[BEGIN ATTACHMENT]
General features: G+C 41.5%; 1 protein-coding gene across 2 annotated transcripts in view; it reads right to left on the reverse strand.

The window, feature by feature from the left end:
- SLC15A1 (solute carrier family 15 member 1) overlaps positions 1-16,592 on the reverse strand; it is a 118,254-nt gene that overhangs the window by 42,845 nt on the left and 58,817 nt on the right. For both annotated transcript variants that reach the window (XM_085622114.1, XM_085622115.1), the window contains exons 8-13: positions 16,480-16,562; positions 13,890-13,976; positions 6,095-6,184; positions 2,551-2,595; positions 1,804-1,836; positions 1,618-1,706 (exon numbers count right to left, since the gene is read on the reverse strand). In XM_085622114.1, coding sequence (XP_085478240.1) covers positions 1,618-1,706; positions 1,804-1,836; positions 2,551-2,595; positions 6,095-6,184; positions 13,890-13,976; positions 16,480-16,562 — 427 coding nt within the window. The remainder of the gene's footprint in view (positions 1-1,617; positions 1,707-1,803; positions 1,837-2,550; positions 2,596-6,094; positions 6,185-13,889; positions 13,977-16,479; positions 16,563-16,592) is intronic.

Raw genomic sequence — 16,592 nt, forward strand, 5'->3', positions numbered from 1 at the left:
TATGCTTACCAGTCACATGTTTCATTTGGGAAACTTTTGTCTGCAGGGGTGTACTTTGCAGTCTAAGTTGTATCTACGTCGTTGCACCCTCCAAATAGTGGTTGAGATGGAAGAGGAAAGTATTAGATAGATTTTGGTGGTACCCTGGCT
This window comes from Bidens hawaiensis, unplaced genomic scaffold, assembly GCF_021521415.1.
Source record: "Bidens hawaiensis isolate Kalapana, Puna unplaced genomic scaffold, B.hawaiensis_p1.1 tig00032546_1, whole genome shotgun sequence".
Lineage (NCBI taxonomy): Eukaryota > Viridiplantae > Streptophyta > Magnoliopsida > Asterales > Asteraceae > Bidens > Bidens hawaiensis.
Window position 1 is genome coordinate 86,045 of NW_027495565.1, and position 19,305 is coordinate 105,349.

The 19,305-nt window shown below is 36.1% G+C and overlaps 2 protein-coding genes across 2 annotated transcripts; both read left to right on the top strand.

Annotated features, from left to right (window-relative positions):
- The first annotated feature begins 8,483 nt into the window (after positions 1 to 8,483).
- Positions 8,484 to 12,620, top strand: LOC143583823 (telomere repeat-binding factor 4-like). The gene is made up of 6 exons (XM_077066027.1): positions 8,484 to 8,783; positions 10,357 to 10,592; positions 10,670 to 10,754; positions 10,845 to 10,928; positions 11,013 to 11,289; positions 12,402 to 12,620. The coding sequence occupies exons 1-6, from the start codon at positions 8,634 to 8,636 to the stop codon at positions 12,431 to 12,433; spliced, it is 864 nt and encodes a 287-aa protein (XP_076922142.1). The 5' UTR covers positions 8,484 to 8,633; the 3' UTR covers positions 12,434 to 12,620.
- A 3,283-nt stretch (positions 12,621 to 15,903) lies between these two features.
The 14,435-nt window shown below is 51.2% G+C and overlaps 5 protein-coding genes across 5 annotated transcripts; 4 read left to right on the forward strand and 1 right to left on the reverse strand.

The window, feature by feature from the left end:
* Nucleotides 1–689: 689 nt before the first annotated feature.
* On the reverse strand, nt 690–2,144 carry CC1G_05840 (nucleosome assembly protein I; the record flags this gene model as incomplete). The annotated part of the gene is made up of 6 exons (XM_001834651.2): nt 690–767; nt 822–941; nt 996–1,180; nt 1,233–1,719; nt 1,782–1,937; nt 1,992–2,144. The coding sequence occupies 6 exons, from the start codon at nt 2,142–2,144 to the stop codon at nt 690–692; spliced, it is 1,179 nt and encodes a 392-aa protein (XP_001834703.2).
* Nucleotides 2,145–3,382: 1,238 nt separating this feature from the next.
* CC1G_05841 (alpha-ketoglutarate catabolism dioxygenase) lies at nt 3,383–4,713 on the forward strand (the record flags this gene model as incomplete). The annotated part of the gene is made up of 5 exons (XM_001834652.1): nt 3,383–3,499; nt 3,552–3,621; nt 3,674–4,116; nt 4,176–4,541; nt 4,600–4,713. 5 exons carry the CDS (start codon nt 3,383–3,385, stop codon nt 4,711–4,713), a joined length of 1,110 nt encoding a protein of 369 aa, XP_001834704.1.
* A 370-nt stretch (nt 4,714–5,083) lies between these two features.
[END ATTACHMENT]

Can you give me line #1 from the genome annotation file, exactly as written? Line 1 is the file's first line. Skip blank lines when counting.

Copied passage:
General features: G+C 41.5%; 1 protein-coding gene across 2 annotated transcripts in view; it reads right to left on the reverse strand.